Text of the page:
Varyx (A Programming Language)


Varyx is a general-purpose, high-level programming language in development since mid-2015.


Future Goals:


The Varyx source code is AGPL-licensed and published on GitHub.

Design Principles


All the following samples are valid Varyx code and currently supported.

Every value in Varyx is a list of zero or more things. Every thing has a type.

Basic types

# integer
12345, -6, 27742317777372353535851937790883648493, 0xFFFD, 0b101010

# string
"", "Hello world\n", "NULs\000embedded\x00here\0"

# packed
x"", x"4E75", x"14def9dea2f79cd65812631a5cf5d3ed", b"101010"

# byte
'A', '\n', '\0', '\007', '\xFF'

# boolean
true, false

# null

Lists are not things, and therefore lists can’t contain lists. A list is just a group of things. What defines a group is proximity. If you place two groups together, you get one larger group.

# these are all the same value
1, 2, 3, 4, 5
(1, 2, 3, 4, 5)
(1, 2), 3, (4, 5)
(((1, 2), (3)), (4, (), 5))

Parentheses are optional and may be used for grouping in the same manner as other expressions — with one exception: The empty list can only be written with parentheses. It’s a list of zero things.

# empty list

Since parentheses are otherwise optional, there’s no distinction between a thing and a list of that thing.

# thing / list of one thing
"It’s a thing"


An array is a sequence of things.

# array
[ 1, 2, 5 ]
[ "egg", "sausage", "bacon" ]

Arrays are heterogenous, i.e. they can contain things of different types.

[ 1, 2, "red", "blue" ]
[ null, false, 0, '\0', "" ]

Arrays are themselves things, and can contain other arrays.

[ ["egg", "bacon"], ["egg", "sausage", "bacon"], ["egg", "spam"] ]

A mapping is a kind of dyad — a thing that contains two other things, a key and a value. The key can’t be null.

# mapping
"one" => 1
"two" => 2
7 => "seven"
8 => "eight"
"false" => false
true => "true"

Another mapping syntax will automatically quote bareword keys as strings. It does nothing to values, or to keys that aren’t barewords.

one: 1
two: 2
7: "seven"
8: "eight"
false: "This key is the string 'false'"
(true): "This key is the value `true`"

A mapping can contain an array:

squares: [ 0, 1, 4, 9, 16, 25 ]
primes:  [ 2, 3, 5, 7, 11, 13 ]

And an array can contain mappings:

[ 1: "who", 2: "what", 3: null ]

A table is an associative array. It’s like an array of mappings, but it emphasizes finding keys and retrieving the corresponding values. To create one, you have to provide an array of mappings and additionally specify the key type.

# table
string^[ Varyx: "table", Perl: "hash", Python: "dict" ]
integer^[ 0: "stdin", 1: "stdout", 2: "stderr", 3: "/etc/motd" ]

[TODO: Replace and deprecate this syntax.]


A symbol is a named location for a value. A symbol must be declared before it’s used. Once declared, it can be assigned a value, until which it’s undefined. Symbols are either variable or constant.

# symbols
var total = 0
const url = ""

A constant symbol can’t be assigned a value more than once (even if the second assignment repeats the value).

# these are okay
total += 10
total = 100

# this is not okay
url = ""

Containers store elements by value, so you can’t assign to an element of a container which is stored in a constant symbol.

const counting = [1, 2, 3]

# this is right out
counting[ 2 ] = 5

However, the undefined state is not a value, so it’s possible to declare a constant in one place and define it in another.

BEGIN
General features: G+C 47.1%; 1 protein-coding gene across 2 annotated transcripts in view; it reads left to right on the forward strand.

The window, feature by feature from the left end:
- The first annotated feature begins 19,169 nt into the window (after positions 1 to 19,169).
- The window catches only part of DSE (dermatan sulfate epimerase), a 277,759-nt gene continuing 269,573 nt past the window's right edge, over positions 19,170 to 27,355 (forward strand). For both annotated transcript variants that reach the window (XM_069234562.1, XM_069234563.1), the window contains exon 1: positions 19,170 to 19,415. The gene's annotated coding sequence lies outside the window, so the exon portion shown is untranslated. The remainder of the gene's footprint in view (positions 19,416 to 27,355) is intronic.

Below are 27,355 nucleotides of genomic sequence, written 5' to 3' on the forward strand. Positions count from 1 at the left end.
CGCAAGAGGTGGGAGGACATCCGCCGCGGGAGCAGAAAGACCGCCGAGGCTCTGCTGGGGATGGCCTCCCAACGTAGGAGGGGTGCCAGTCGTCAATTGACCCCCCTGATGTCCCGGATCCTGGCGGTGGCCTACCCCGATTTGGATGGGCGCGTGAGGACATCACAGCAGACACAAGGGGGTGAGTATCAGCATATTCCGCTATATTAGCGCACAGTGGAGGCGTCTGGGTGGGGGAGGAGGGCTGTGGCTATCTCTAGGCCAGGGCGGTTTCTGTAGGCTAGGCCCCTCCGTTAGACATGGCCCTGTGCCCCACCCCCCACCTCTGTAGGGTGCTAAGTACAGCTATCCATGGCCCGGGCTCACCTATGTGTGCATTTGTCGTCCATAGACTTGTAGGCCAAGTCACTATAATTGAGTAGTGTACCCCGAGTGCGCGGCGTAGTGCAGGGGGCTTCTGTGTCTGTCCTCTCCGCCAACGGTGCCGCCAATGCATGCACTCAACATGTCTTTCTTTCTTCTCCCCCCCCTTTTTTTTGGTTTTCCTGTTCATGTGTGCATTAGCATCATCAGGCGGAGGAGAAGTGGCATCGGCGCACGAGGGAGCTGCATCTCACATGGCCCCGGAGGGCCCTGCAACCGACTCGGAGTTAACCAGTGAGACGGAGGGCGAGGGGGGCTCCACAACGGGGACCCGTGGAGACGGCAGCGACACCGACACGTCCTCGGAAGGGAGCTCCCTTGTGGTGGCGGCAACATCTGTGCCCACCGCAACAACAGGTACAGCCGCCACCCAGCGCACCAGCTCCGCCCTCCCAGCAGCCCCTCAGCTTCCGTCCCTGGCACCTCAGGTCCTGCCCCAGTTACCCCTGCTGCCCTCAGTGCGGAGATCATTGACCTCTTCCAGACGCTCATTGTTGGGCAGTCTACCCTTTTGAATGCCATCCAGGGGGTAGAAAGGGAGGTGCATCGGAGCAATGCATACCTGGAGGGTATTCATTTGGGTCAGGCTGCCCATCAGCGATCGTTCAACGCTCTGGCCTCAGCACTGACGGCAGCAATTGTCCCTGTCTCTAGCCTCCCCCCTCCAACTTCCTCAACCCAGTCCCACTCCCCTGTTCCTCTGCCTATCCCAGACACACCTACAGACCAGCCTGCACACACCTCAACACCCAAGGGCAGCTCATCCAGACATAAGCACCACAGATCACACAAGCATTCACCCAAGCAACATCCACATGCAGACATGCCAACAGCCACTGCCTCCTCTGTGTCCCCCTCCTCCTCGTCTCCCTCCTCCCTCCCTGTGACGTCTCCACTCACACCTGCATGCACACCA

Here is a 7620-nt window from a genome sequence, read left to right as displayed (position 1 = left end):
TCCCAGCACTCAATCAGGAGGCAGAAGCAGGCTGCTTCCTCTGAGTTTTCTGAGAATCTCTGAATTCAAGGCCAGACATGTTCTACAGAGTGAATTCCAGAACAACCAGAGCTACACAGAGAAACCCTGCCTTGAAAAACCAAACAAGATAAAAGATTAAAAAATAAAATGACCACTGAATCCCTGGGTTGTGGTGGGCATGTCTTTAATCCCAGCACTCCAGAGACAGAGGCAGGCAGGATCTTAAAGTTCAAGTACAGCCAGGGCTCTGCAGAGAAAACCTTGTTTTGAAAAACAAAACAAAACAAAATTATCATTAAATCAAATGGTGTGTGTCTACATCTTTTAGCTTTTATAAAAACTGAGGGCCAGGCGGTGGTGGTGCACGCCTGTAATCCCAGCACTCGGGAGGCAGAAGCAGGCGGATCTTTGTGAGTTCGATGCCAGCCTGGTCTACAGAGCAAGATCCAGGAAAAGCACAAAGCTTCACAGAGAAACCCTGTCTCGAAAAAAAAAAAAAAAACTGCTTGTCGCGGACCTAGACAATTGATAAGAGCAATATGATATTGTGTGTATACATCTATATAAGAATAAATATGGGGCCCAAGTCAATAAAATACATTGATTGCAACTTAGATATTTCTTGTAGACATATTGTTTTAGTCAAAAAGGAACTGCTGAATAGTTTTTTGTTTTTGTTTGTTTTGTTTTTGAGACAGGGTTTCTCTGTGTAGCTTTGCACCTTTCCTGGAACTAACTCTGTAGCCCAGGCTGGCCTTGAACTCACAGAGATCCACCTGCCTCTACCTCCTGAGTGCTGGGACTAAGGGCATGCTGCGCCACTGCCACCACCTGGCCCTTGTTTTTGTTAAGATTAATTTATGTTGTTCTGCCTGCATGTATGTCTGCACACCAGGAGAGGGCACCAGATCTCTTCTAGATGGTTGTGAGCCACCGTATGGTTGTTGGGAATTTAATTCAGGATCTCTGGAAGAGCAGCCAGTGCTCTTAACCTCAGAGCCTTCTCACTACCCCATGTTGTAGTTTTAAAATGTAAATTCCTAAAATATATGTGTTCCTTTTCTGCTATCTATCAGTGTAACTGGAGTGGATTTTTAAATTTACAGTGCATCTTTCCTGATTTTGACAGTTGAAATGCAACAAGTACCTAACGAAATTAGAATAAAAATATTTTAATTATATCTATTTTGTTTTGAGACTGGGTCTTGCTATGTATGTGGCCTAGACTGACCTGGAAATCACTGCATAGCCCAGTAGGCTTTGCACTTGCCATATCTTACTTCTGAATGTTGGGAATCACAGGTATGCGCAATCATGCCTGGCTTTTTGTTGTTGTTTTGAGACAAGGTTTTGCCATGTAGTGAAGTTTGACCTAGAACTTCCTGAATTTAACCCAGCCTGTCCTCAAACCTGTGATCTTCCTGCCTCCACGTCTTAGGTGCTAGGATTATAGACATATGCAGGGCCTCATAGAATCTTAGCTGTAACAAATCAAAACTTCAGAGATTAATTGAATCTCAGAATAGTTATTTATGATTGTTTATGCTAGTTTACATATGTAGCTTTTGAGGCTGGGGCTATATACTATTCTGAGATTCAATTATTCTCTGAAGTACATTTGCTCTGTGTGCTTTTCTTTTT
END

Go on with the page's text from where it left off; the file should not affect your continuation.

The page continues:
var i = 0
const foo

# i is modified here

foo = i

Any access of a symbol in an undefined state (other than assigning it a value) is an error.

Symbols are not things or even values, and therefore can’t be stored within containers or in other symbols. When a symbol is used in a context that requires a value, the value stored in the symbol is substituted.


Varyx has functions as first-class objects (which means you can store them in arrays, for example). Most often you’ll define one and give it a name with def:

def cube (x)
    return x^3

Following the function name is its prototype, which lists the names of the function’s parameters. The parameter values are filled in by the arguments passed by the function’s caller.

def is_pythagorean_triple (a, b, c)
    return a^2 + b^2 == c^2

# prints "true"
print is_pythagorean_triple( 3, 4, 5 )

You can return a function from another function:

def get_handler (c)
    def add (a, b) { return a + b }
    def sub (a, b) { return a - b }
    def mul (a, b) { return a * b }
    def div (a, b) { return a / b }

    const ops = byte^
        '+': add,
        '-': sub,
        '*': mul,
        '/': div,

    return ops[ c ]

# prints "7"
print get_handler( '+' )( 3, 4 )

Functions are closures, which means they can access variables defined in an outer function, even after it’s exited:

def make_counter
    var i = 0

    def counter
        return ++i

    return counter

const count = make_counter()

# Prints 1, 2, and 3 on separate lines
print count()
print count()
print count()

# Prints 1 again
print make_counter()()

# Prints 4
print count()

Function prototypes can be omitted when you don’t need to look at the arguments. An anonymous block is a simpler form of closure. We could have used one above:

def make_counter
    var i = 0

    return { ++i }

You can alter the flow of control with branching and looping structures. Here’s branching with if/then:

def th (n)
    const ones = abs n % 10

    if ones > 3 then
        return "th"

    return ["th", "st", "nd", "rd"][ ones ]

def ordinal (n)
    return string( n, th(n) )

# returns "42nd"
ordinal( 42 )

And here’s looping with for. It declares a symbol which you can’t modify, but its value changes to each member of the sequence in turn.

for x in ["bacon", "egg", "spam", "sausage"] do
    if x == "spam" then
        print "That’s got spam in it!"